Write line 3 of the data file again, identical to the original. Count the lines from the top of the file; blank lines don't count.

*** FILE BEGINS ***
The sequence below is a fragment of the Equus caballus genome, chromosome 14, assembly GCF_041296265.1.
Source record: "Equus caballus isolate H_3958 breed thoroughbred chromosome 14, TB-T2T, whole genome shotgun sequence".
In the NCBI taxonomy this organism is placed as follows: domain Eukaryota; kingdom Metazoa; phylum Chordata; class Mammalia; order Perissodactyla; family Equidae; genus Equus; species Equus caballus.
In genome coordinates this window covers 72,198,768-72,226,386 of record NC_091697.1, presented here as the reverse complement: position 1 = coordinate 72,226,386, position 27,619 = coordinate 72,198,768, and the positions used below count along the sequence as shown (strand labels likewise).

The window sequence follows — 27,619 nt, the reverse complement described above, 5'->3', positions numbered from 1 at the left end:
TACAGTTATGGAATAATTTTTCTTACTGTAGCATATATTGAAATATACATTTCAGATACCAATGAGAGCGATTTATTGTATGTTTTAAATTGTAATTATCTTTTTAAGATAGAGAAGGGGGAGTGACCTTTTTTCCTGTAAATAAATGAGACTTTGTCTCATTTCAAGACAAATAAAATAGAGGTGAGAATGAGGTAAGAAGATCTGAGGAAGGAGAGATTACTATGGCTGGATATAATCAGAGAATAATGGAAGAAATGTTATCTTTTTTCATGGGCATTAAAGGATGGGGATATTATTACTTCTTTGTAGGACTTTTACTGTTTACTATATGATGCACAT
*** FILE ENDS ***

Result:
In the NCBI taxonomy this organism is placed as follows: domain Eukaryota; kingdom Metazoa; phylum Chordata; class Mammalia; order Perissodactyla; family Equidae; genus Equus; species Equus caballus.